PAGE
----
DiBella: DAZN needs to come back with a plan
“You’re a subscriber-based business, and there have been no sports for months,” said DiBella in addressing the rumors that DAZN is in trouble financially. “You were already a loss leader attempting to build a subscribership.
“You can’t build anything in a pandemic with no one fighting, and no one is performing in any sport. They stopped paying the right’s holders because they weren’t getting any product. And they never even got to do their grand launch of the international app.
“And by the way, they’re owned primarily by one guy who is a multi-billionaire but has to decide what his tolerance of pain is. Look, I need DAZN to succeed. I’m rooting for DAZN to come back, and come back with a plan and come back strong.
“But they certainly have business issues that they’re going to have to confront, and decisions that they’re going to have to face and the choices they’re going to have to make.
“I don’t think it’s foolish for them to take their time because you want to come back the right way, not in their situation. Look, for them [DAZN] to come back and bleed more money and put on programming that’s not going to bring in subscribers doesn’t make any sense,” said DiBella.
If there’s a way for DAZN to insist that fighter like Canelo Alvarez, Devin Haney, Ryan Garcia, and Gennadiy Golovkin only fight the best, it’ll help them. The problem is, how can DAZN force these fighters to fight quality instead of fodder level opposition? I don’t think they can.
DAZN won’t go down
“I do expect them to come back in some form, and I do believe that DAZN is not going to go down right now. That’s my personal belief. I think you’ll see changes and adjustments.
“I’ve been saying for months that there was going to be an adjustment in the marketplace without a pandemic because boxing has been in a bubble of big spending that hasn’t seen comparable results that have been from everybody.
“Eddie has been spending big in his bouts in the States, without bringing you big subscribership. The ratings haven’t been astronomical in any of the networks doing boxing.
“Maybe some of them have been solid, but they haven’t justified the bubble of big spending. So I think we were heading towards an adjustment without a pandemic, and the pandemic is certainly going to lead to changes and adjustments.
“I also think there’s going to be adjustments for the fighters that are used to getting much bigger purses, but those adjustments are going to take time. Also, the fighters that have firm contracts set for big minimums aren’t going to let their promoters off the hook so easily,” said Dibella.
A lot of the fighters that compete on DAZN are with Matchroom Boxing and Golden Boy. Getting those guys to agree to face good opposition could prove difficult. For example, look at Canelo Alvarez.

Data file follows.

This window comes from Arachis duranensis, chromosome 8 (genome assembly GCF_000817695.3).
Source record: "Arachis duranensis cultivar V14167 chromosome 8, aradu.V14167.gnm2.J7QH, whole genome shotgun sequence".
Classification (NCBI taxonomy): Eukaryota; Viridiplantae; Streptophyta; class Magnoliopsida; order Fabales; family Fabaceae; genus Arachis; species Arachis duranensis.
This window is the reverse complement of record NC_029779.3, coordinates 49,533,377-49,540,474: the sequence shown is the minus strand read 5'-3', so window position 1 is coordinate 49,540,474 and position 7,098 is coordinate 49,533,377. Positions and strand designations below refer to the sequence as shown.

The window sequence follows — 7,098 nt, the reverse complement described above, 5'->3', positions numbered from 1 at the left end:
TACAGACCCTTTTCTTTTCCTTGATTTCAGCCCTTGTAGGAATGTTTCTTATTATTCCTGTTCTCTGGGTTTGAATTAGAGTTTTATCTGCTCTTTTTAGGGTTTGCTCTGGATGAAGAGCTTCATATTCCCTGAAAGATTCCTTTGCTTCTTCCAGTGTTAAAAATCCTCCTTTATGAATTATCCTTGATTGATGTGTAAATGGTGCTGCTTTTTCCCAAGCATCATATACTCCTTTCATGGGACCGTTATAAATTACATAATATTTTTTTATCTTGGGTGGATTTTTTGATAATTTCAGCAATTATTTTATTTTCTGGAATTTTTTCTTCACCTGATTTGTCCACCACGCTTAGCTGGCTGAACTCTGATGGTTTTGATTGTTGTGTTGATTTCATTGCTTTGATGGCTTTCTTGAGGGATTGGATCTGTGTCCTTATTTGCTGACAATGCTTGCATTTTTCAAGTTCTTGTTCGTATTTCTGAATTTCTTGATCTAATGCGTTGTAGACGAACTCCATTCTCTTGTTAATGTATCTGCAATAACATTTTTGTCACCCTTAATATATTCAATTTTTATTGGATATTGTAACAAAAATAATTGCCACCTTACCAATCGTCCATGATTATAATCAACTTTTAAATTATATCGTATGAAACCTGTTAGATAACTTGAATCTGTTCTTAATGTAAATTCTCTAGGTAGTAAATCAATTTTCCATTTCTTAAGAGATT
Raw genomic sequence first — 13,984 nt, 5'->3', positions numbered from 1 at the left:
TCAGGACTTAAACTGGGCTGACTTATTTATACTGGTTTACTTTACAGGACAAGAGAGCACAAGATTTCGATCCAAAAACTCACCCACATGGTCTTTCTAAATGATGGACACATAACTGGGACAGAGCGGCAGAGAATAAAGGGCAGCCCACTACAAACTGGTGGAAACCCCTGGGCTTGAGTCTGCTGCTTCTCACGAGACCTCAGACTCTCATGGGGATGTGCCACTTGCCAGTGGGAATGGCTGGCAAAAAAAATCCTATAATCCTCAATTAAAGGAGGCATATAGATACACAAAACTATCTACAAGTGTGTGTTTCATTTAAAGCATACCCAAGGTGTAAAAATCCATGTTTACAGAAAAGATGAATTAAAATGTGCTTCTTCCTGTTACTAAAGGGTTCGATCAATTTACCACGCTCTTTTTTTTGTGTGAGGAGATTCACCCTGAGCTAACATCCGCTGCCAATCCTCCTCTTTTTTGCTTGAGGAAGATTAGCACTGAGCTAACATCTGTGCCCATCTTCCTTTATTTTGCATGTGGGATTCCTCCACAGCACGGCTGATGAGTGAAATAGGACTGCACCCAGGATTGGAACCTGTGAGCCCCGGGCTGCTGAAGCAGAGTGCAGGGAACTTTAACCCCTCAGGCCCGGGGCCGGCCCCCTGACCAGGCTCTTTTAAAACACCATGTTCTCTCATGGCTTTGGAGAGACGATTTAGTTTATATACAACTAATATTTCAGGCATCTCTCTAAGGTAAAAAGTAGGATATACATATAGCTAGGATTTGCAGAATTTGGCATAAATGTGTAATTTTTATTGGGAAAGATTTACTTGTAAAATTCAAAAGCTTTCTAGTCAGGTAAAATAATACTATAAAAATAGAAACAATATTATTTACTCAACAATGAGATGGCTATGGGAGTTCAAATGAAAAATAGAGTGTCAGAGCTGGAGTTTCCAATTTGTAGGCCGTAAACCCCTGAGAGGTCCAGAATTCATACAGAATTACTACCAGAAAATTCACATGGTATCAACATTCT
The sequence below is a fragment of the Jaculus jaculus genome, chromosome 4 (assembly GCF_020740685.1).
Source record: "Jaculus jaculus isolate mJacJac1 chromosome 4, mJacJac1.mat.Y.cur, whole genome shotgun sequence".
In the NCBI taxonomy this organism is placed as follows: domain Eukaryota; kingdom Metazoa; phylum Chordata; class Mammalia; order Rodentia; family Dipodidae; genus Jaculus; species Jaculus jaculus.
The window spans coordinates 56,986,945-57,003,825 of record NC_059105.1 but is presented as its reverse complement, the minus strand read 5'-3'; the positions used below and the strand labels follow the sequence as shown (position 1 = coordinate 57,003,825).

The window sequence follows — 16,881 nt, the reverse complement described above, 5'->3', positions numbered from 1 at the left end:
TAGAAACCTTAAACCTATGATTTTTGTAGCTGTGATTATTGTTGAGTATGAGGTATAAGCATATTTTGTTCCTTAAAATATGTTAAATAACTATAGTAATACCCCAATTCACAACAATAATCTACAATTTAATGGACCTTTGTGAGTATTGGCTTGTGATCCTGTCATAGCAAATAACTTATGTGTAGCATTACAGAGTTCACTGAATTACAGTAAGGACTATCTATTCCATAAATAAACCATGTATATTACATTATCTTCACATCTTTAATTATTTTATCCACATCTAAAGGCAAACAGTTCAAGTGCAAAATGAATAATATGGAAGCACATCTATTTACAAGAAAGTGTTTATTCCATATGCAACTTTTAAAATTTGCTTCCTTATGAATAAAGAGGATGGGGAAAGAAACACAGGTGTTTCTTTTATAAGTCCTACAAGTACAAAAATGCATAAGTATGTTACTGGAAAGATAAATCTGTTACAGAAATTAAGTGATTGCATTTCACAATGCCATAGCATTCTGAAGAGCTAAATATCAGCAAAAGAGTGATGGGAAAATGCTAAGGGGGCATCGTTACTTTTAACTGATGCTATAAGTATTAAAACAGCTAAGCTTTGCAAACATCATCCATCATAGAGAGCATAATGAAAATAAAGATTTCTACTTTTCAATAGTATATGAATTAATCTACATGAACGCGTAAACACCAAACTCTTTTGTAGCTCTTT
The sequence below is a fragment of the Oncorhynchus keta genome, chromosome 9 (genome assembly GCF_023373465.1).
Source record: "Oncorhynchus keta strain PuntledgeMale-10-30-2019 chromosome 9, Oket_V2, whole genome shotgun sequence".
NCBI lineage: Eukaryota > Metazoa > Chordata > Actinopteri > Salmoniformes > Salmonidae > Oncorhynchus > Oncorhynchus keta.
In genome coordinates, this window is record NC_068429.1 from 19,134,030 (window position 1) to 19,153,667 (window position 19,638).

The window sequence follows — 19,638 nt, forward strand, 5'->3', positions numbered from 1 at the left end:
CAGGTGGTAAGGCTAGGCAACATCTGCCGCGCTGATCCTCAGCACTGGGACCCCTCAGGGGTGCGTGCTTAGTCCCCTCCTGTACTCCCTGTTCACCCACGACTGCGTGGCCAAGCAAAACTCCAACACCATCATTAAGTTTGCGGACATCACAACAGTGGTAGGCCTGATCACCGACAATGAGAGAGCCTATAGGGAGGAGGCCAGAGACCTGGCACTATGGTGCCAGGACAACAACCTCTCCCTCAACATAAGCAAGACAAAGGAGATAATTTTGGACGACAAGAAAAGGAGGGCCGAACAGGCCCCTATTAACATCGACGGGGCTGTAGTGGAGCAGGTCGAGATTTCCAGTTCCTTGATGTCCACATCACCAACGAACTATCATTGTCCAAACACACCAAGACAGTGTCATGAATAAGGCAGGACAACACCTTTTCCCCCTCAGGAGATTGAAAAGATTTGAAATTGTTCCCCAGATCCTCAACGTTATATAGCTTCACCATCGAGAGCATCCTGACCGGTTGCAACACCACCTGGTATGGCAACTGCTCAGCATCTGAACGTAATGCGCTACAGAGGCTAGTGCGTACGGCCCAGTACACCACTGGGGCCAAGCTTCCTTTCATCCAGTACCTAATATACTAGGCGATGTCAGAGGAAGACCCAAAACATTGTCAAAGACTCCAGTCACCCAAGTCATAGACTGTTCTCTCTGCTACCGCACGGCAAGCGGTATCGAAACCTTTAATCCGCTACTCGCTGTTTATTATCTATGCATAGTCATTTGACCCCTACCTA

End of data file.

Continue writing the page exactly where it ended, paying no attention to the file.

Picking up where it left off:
He wants to fight Billy Joe Saunders, who has almost no chance of beating him. Canelo recently fought Rocky Fielding and Sergey Kovalev in mismatches. Gennadiy Golovkin, another popular fighter that performs on DAZN, wants to defend against little known Kamil Szeremeta. That fight is viewed as a dull mismatch too.
Will Canelo and GGG agree to start fighting quality fighters, or will they continue to stay with the same match-making as before?
There will be adjustments
“Yes,” said DiBella when asked if fans are going to be grateful to see any boxing when it starts back up again. “You’re going to see hungry fighters fighting, and I suspect that some of the fights where people aren’t overly excited about on paper.
“I think you might see better fights than you’re anticipating because there are a lot of variables. Fighters aren’t used to coming out with no gym time; fighters aren’t used to fighting without having appropriate sparring. And fighters aren’t used to fighting in front of no one.
“So I think there’s going to be an adjustment period. Boxing fans want to see boxing. So I think these early fights will get attention and do ratings. I think they’ll do ratings in the U.K. at the Matchroom headquarters, and I think they’ll do ratings in Nevada when Top Rank comes back, even though the fights aren’t of a huge magnitude.
“It’s still a return to boxing. You don’t come right back with your biggest, best, and most expensive stuff. FIghters have to adjust to the adjustment of purses. We’re not coming back to the same economy, and we’re not coming back to the same revenue streams.
“Initially, we’re coming back with fighters that are used to fighting on short notice for money that is appropriate to them but not to the top of the market. That’s how I think we’re creeping back in.
Fans will be excited and grateful to see boxing return in June on ESPN in the U.S. With that said, these cards will need to improve in the future if they want to bring in good ratings.
Fans will get tired of seeing B-level fighters involved in mismatches, and they’ll tune out if quality matches aren’t made.